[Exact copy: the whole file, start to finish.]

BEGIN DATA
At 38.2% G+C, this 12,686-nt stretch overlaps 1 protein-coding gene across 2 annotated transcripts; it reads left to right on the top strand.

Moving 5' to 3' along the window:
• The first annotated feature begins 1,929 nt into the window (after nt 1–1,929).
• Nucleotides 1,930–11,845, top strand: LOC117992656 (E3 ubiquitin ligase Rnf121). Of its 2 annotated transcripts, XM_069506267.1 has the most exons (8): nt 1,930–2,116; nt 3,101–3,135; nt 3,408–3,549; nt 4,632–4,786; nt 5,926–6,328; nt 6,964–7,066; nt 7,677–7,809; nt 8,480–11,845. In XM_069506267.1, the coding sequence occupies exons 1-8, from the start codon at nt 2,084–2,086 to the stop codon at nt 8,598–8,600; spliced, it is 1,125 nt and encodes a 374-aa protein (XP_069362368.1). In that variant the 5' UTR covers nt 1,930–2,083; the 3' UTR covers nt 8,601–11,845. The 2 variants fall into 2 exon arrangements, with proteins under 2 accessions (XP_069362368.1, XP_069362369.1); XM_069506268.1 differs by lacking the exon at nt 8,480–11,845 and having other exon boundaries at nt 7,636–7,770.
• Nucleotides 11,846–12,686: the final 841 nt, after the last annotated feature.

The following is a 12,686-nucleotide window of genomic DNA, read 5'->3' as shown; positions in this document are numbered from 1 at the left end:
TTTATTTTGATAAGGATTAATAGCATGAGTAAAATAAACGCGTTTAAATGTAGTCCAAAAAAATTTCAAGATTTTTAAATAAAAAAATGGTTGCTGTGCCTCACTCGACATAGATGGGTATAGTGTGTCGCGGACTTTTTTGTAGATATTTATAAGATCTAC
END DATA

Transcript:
At 38.2% G+C, this 12,686-nt stretch overlaps 1 protein-coding gene across 2 annotated transcripts; it reads left to right on the top strand.

Moving 5' to 3' along the window:
• The first annotated feature begins 1,929 nt into the window (after nt 1–1,929).
• Nucleotides 1,930–11,845, top strand: LOC117992656 (E3 ubiquitin ligase Rnf121). Of its 2 annotated transcripts, XM_069506267.1 has the most exons (8): nt 1,930–2,116; nt 3,101–3,135; nt 3,408–3,549; nt 4,632–4,786; nt 5,926–6,328; nt 6,964–7,066; nt 7,677–7,809; nt 8,480–11,845. In XM_069506267.1, the coding sequence occupies exons 1-8, from the start codon at nt 2,084–2,086 to the stop codon at nt 8,598–8,600; spliced, it is 1,125 nt and encodes a 374-aa protein (XP_069362368.1). In that variant the 5' UTR covers nt 1,930–2,083; the 3' UTR covers nt 8,601–11,845. The 2 variants fall into 2 exon arrangements, with proteins under 2 accessions (XP_069362368.1, XP_069362369.1); XM_069506268.1 differs by lacking the exon at nt 8,480–11,845 and having other exon boundaries at nt 7,636–7,770.
• Nucleotides 11,846–12,686: the final 841 nt, after the last annotated feature.

The following is a 12,686-nucleotide window of genomic DNA, read 5'->3' as shown; positions in this document are numbered from 1 at the left end:
TTTATTTTGATAAGGATTAATAGCATGAGTAAAATAAACGCGTTTAAATGTAGTCCAAAAAAATTTCAAGATTTTTAAATAAAAAAATGGTTGCTGTGCCTCACTCGACATAGATGGGTATAGTGTGTCGCGGACTTTTTTGTAGATATTTATAAGATCTAC